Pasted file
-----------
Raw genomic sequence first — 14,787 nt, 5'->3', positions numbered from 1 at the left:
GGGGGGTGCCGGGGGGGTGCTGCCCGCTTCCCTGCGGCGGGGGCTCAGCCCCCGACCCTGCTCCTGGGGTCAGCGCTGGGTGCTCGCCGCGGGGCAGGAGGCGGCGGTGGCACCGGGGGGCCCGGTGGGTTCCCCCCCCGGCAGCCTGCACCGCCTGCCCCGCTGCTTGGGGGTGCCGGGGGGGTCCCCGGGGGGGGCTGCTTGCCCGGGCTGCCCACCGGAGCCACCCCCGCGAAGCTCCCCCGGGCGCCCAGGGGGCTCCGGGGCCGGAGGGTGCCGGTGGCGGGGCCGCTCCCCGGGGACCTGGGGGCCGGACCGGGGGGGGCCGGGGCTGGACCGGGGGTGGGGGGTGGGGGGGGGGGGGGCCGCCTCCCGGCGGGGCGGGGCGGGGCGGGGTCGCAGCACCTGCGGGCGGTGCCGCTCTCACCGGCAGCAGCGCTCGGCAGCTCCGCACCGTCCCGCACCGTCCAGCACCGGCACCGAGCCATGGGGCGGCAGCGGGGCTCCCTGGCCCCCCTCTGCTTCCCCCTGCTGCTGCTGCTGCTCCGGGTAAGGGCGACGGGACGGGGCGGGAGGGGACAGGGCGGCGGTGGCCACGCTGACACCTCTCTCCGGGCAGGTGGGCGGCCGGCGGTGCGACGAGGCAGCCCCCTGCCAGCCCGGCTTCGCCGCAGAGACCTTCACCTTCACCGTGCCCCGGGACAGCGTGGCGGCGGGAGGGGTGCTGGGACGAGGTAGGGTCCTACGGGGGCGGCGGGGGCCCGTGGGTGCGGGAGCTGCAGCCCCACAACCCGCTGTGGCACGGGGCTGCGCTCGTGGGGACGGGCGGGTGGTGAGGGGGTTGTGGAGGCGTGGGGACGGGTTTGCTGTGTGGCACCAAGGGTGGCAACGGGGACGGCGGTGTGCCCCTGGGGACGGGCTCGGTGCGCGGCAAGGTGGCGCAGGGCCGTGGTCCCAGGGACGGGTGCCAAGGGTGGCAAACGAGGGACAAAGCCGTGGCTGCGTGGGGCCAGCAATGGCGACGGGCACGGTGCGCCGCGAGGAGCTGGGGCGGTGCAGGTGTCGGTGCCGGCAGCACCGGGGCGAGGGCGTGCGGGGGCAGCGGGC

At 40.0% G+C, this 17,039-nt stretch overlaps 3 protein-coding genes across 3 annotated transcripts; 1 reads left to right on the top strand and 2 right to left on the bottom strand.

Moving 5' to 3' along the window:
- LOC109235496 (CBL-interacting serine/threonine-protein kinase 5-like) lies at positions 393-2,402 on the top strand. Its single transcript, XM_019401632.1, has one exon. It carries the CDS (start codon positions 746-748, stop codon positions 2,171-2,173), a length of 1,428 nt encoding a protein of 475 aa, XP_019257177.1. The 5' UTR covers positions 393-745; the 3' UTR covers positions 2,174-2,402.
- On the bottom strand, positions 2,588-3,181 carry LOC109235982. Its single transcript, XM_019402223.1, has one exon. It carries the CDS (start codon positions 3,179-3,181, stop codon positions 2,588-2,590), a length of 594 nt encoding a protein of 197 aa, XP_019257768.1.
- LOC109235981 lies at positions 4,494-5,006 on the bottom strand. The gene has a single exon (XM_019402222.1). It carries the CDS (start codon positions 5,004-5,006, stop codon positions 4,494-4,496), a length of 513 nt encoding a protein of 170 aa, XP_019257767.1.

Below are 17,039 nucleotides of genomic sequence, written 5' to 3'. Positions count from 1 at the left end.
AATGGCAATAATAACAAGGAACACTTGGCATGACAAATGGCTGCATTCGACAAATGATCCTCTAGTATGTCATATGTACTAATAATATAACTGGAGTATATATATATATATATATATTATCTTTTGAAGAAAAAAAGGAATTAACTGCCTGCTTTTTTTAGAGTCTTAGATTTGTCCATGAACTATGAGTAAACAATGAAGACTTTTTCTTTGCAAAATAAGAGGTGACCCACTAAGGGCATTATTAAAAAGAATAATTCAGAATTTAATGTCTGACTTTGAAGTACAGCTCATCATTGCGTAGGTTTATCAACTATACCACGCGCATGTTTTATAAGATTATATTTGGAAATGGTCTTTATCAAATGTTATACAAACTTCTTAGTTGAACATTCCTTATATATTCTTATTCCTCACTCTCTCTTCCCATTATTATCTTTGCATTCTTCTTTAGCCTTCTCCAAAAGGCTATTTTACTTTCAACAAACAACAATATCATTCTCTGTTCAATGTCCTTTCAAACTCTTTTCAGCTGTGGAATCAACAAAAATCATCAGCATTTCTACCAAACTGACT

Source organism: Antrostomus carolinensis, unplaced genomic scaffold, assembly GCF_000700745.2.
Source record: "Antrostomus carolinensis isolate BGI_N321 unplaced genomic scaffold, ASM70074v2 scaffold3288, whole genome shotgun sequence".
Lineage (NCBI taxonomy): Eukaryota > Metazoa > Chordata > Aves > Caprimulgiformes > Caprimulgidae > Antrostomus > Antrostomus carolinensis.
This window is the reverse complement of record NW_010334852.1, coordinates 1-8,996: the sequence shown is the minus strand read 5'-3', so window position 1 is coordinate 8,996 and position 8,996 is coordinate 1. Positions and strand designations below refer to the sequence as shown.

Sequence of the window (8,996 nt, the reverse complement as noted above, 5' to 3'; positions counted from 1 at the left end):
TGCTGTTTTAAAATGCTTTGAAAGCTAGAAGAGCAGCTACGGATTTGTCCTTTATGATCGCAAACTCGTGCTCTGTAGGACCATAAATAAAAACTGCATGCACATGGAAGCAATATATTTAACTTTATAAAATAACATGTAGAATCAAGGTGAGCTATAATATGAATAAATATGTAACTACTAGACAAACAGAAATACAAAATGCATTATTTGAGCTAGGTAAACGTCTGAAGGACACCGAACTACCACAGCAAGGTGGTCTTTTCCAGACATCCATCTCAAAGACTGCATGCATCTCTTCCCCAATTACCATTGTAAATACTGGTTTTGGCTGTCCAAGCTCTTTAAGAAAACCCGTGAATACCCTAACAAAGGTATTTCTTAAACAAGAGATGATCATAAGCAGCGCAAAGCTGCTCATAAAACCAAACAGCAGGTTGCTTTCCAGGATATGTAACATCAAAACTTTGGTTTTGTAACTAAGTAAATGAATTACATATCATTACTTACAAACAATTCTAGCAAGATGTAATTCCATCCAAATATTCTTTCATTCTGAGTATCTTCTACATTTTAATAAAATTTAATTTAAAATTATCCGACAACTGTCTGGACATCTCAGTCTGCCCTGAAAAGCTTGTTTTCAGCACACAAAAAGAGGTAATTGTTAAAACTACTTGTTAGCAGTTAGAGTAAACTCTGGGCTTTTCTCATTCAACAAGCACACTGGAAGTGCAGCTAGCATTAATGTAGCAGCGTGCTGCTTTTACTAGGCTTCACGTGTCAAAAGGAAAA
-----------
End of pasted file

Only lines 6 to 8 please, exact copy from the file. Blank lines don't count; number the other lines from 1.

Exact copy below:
- On the bottom strand, positions 2,588-3,181 carry LOC109235982. Its single transcript, XM_019402223.1, has one exon. It carries the CDS (start codon positions 3,179-3,181, stop codon positions 2,588-2,590), a length of 594 nt encoding a protein of 197 aa, XP_019257768.1.
- LOC109235981 lies at positions 4,494-5,006 on the bottom strand. The gene has a single exon (XM_019402222.1). It carries the CDS (start codon positions 5,004-5,006, stop codon positions 4,494-4,496), a length of 513 nt encoding a protein of 170 aa, XP_019257767.1.

Below are 17,039 nucleotides of genomic sequence, written 5' to 3'. Positions count from 1 at the left end.